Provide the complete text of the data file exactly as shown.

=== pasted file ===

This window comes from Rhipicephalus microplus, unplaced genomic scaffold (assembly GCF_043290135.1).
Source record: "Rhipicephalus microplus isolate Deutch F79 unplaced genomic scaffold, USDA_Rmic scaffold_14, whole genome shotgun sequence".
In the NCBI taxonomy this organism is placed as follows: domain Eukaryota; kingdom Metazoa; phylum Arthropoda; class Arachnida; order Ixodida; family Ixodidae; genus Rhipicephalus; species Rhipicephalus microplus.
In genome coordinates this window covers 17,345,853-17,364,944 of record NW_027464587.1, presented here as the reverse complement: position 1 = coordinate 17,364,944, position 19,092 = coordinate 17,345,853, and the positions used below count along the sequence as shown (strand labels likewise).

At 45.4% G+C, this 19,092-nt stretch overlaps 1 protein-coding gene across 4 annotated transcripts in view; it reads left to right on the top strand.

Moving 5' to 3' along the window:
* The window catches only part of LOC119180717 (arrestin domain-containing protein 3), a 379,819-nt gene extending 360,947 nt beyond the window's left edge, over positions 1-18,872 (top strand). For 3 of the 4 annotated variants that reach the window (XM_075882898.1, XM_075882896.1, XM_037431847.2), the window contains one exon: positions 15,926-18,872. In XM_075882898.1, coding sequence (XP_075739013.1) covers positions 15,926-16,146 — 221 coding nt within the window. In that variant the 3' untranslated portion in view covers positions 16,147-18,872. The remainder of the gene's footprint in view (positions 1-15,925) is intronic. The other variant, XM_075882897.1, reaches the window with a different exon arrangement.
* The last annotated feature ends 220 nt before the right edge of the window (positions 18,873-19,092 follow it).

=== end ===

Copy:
This window comes from Rhipicephalus microplus, unplaced genomic scaffold (assembly GCF_043290135.1).
Source record: "Rhipicephalus microplus isolate Deutch F79 unplaced genomic scaffold, USDA_Rmic scaffold_14, whole genome shotgun sequence".
In the NCBI taxonomy this organism is placed as follows: domain Eukaryota; kingdom Metazoa; phylum Arthropoda; class Arachnida; order Ixodida; family Ixodidae; genus Rhipicephalus; species Rhipicephalus microplus.
In genome coordinates this window covers 17,345,853-17,364,944 of record NW_027464587.1, presented here as the reverse complement: position 1 = coordinate 17,364,944, position 19,092 = coordinate 17,345,853, and the positions used below count along the sequence as shown (strand labels likewise).

At 45.4% G+C, this 19,092-nt stretch overlaps 1 protein-coding gene across 4 annotated transcripts in view; it reads left to right on the top strand.

Moving 5' to 3' along the window:
* The window catches only part of LOC119180717 (arrestin domain-containing protein 3), a 379,819-nt gene extending 360,947 nt beyond the window's left edge, over positions 1-18,872 (top strand). For 3 of the 4 annotated variants that reach the window (XM_075882898.1, XM_075882896.1, XM_037431847.2), the window contains one exon: positions 15,926-18,872. In XM_075882898.1, coding sequence (XP_075739013.1) covers positions 15,926-16,146 — 221 coding nt within the window. In that variant the 3' untranslated portion in view covers positions 16,147-18,872. The remainder of the gene's footprint in view (positions 1-15,925) is intronic. The other variant, XM_075882897.1, reaches the window with a different exon arrangement.
* The last annotated feature ends 220 nt before the right edge of the window (positions 18,873-19,092 follow it).